From WFH to BTO: Final Countdown

If you’ve been working from home all this time, you know how nice it is to have a coworker you raised yourself (unless, of course, that is a human child—this can be much more of a challenge). Peaceful interaction with your dog or cat is, without a doubt, the best way to combat job stress because it is 100% safe, requires no hourly fee, and is legal in every state. You will never find a better colleague, as long as you can ignore his tendencies to saucily throw a ball at you during inopportune moments, edit your work while you are at the bathroom, or insist on showcasing his immodest butt at every single Teams meeting and Zoom. The closest you will get to office politics with your own dog or cat is when he lies (again) about being fed this morning.

So it is going to be hard on everyone when the back-to-office phase of your career supplants that WFH routine. A gentle transition program for you and your current coworker should be initiated as soon as possible. Start by leaving the house at your projected departure time every day, even if it’s only for a minute or two. If your coworker starts to panic, shorten the interval and try again. Even if you can only jingle your keyring and slam a few car doors at first, that’s a solid start; work your way up from there. Don’t make a giant big deal about leaving the house; you both will need to view it as merely a new piece of the routine, like the time you adopted a sourdough starter.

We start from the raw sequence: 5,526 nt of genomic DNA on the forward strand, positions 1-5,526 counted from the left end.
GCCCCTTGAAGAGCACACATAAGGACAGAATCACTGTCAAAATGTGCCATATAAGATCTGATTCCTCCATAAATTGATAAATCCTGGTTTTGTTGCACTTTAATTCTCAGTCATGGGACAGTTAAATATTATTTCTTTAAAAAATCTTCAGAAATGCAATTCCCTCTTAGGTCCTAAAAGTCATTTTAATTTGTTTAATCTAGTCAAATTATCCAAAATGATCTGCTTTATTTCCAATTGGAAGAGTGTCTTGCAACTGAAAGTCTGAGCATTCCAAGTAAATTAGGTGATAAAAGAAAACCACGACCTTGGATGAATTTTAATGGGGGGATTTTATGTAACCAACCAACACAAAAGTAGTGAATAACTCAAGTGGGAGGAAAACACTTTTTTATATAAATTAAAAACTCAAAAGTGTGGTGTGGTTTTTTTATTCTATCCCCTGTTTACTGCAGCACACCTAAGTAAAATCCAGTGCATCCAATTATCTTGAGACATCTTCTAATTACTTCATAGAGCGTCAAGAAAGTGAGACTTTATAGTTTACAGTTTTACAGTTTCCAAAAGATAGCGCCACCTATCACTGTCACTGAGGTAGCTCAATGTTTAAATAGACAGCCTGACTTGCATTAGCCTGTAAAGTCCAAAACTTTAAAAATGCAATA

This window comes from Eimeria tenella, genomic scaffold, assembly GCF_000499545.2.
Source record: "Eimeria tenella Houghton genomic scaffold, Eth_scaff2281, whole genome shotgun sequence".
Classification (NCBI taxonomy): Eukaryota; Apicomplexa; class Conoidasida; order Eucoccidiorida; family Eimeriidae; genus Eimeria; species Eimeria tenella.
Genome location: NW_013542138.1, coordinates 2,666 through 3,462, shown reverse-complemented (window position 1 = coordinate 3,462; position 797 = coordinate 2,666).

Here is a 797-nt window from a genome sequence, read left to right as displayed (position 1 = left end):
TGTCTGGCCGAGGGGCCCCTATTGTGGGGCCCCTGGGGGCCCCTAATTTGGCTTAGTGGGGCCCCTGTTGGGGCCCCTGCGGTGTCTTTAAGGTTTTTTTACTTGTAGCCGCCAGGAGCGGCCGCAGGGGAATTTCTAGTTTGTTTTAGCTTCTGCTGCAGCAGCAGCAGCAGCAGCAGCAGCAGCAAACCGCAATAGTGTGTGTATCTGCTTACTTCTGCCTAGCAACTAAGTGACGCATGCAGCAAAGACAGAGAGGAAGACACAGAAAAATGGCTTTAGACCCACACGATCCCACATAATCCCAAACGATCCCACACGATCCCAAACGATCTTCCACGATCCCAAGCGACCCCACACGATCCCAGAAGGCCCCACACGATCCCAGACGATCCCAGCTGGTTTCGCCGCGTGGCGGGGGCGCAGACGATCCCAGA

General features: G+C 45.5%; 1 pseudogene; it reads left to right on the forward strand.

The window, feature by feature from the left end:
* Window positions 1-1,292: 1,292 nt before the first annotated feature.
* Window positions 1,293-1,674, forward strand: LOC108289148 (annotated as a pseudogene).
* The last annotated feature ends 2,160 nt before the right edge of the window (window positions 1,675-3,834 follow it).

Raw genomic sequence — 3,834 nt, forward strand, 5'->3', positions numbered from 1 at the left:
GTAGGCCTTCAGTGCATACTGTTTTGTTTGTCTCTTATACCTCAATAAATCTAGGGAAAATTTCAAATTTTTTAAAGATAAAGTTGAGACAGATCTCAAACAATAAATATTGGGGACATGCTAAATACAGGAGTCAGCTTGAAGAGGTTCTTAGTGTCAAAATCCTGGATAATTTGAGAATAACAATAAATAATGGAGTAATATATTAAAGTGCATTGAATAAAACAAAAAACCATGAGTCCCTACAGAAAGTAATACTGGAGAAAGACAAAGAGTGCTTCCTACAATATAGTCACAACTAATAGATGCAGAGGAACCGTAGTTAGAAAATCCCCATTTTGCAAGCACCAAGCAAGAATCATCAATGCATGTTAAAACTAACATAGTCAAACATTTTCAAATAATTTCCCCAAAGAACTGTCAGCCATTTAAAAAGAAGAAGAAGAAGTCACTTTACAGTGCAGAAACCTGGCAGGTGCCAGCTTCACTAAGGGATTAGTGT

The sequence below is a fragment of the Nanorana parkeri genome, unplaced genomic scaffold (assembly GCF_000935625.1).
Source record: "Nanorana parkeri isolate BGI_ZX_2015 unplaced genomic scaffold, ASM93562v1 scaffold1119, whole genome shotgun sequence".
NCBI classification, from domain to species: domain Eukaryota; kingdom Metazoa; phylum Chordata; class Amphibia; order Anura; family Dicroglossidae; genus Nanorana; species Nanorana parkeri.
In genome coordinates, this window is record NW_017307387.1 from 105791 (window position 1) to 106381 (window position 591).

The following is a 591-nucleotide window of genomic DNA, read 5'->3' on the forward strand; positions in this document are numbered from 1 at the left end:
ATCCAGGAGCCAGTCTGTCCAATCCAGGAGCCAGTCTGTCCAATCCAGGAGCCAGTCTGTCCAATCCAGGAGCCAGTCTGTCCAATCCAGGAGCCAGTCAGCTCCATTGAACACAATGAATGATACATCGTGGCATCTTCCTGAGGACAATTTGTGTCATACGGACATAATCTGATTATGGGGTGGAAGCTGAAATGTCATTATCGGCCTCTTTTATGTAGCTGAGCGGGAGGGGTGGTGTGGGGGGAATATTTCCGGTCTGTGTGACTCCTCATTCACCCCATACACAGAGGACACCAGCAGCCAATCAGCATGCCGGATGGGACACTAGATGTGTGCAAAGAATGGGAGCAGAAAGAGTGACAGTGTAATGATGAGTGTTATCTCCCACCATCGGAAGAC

Now this might seem harsh, but it’s time to cut down on the water cooler chit-chat; the silence in your home is going to be deafening when you eventually leave for the office. Cuddle time will need to migrate to its new situation, which is before and after work—not during. You’ll want to shut the door of your workspace so coworkers can experience alone time during the day and learn to function independently. Try for a few minutes at a time, then lengthen the interval gradually. A special toy might need to be provided during alone time (for the pet, not you) so that this part of the day isn’t so boring. You may need to get a crate for these times, and it’s fine if you want to call that the Executive Lounge. Just don’t furnish this with anything the executives can shred and swallow. There might be some crying, but you will want to be strong knowing that a gradually implemented change is the best way for both of you to adapt. Equip your desk with a box of tissues.

Some dogs (but virtually no cats) will be unable to cope with their new, independent lifestyle. If stepping back and proceeding more slowly with the plan doesn’t help, consider doggy day care or a pet sitter. If those aren’t options, be sure to consult your veterinarian: a behavioral specialist or medical therapy might be needed.

Dr. M.S. Regan